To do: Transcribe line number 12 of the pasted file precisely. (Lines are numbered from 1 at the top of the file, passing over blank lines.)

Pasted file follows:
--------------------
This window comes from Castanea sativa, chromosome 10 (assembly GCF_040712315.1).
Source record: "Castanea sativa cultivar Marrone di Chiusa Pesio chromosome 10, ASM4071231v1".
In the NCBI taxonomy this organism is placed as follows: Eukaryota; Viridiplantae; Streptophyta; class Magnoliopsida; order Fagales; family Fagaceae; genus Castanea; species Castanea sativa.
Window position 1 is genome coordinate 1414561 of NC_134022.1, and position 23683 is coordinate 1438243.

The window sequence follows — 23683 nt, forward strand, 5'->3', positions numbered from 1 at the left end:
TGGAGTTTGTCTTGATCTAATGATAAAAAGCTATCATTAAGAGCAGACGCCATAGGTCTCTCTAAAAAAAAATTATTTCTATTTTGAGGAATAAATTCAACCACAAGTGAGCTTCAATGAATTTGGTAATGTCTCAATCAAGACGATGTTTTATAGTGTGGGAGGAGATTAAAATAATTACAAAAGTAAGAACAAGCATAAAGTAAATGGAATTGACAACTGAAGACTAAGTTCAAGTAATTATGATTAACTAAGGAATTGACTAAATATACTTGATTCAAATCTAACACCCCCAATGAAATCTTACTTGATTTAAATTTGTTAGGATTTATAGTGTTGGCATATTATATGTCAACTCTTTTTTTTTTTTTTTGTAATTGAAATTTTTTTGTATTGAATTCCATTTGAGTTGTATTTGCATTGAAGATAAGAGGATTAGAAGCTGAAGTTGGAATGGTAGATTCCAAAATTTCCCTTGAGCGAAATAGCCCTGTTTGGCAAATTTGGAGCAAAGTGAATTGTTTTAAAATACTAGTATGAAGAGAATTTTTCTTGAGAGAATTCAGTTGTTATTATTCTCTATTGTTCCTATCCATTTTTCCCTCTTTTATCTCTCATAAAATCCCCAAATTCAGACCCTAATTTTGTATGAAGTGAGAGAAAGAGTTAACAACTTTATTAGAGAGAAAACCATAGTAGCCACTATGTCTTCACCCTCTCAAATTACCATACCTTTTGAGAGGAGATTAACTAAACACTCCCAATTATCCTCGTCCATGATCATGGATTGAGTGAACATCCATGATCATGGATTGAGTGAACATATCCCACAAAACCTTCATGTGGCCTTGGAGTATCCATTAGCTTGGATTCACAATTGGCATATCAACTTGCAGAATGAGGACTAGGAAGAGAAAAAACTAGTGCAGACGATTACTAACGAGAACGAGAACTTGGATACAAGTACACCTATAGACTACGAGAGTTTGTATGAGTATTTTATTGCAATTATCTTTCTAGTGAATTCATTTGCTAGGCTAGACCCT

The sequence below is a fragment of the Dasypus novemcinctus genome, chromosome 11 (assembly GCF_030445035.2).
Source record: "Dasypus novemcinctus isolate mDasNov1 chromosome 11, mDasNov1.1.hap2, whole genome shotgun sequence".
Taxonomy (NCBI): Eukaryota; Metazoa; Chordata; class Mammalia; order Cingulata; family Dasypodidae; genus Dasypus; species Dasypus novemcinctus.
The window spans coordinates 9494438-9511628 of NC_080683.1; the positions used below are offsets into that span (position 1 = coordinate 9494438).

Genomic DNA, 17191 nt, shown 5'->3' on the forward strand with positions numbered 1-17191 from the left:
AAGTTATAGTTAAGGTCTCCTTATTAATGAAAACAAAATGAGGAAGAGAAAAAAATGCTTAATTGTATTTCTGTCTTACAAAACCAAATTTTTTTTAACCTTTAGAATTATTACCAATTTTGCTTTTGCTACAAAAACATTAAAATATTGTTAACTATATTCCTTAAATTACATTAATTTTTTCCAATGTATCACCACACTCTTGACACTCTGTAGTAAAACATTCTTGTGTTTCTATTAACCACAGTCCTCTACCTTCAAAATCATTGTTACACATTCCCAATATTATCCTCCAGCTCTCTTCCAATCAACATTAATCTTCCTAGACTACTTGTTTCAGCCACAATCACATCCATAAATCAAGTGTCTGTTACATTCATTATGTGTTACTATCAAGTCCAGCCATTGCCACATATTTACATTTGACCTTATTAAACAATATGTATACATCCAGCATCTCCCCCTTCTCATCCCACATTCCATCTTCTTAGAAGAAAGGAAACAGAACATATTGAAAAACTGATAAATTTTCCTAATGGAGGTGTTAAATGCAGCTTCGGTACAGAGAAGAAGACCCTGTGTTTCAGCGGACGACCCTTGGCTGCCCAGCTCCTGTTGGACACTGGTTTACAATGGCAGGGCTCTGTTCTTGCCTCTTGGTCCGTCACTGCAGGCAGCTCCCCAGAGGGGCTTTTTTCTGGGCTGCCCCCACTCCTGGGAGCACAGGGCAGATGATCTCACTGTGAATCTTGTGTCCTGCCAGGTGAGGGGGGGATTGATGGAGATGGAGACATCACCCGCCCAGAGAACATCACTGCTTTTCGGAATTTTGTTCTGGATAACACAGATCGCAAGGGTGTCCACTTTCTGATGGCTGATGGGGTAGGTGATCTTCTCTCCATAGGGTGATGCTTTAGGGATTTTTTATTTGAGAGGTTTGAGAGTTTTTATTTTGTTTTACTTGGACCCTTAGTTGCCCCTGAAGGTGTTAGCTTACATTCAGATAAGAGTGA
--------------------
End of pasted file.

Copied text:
AAGTTATAGTTAAGGTCTCCTTATTAATGAAAACAAAATGAGGAAGAGAAAAAAATGCTTAATTGTATTTCTGTCTTACAAAACCAAATTTTTTTTAACCTTTAGAATTATTACCAATTTTGCTTTTGCTACAAAAACATTAAAATATTGTTAACTATATTCCTTAAATTACATTAATTTTTTCCAATGTATCACCACACTCTTGACACTCTGTAGTAAAACATTCTTGTGTTTCTATTAACCACAGTCCTCTACCTTCAAAATCATTGTTACACATTCCCAATATTATCCTCCAGCTCTCTTCCAATCAACATTAATCTTCCTAGACTACTTGTTTCAGCCACAATCACATCCATAAATCAAGTGTCTGTTACATTCATTATGTGTTACTATCAAGTCCAGCCATTGCCACATATTTACATTTGACCTTATTAAACAATATGTATACATCCAGCATCTCCCCCTTCTCATCCCACATTCCATCTTCTTAGAAGAAAGGAAACAGAACATATTGAAAAACTGATAAATTTTCCTAATGGAGGTGTTAAATGCAGCTTCGGTACAGAGAAGAAGACCCTGTGTTTCAGCGGACGACCCTTGGCTGCCCAGCTCCTGTTGGACACTGGTTTACAATGGCAGGGCTCTGTTCTTGCCTCTTGGTCCGTCACTGCAGGCAGCTCCCCAGAGGGGCTTTTTTCTGGGCTGCCCCCACTCCTGGGAGCACAGGGCAGATGATCTCACTGTGAATCTTGTGTCCTGCCAGGTGAGGGGGGGATTGATGGAGATGGAGACATCACCCGCCCAGAGAACATCACTGCTTTTCGGAATTTTGTTCTGGATAACACAGATCGCAAGGGTGTCCACTTTCTGATGGCTGATGGGGTAGGTGATCTTCTCTCCATAGGGTGATGCTTTAGGGATTTTTTATTTGAGAGGTTTGAGAGTTTTTATTTTGTTTTACTTGGACCCTTAGTTGCCCCTGAAGGTGTTAGCTTACATTCAGATAAGAGTGA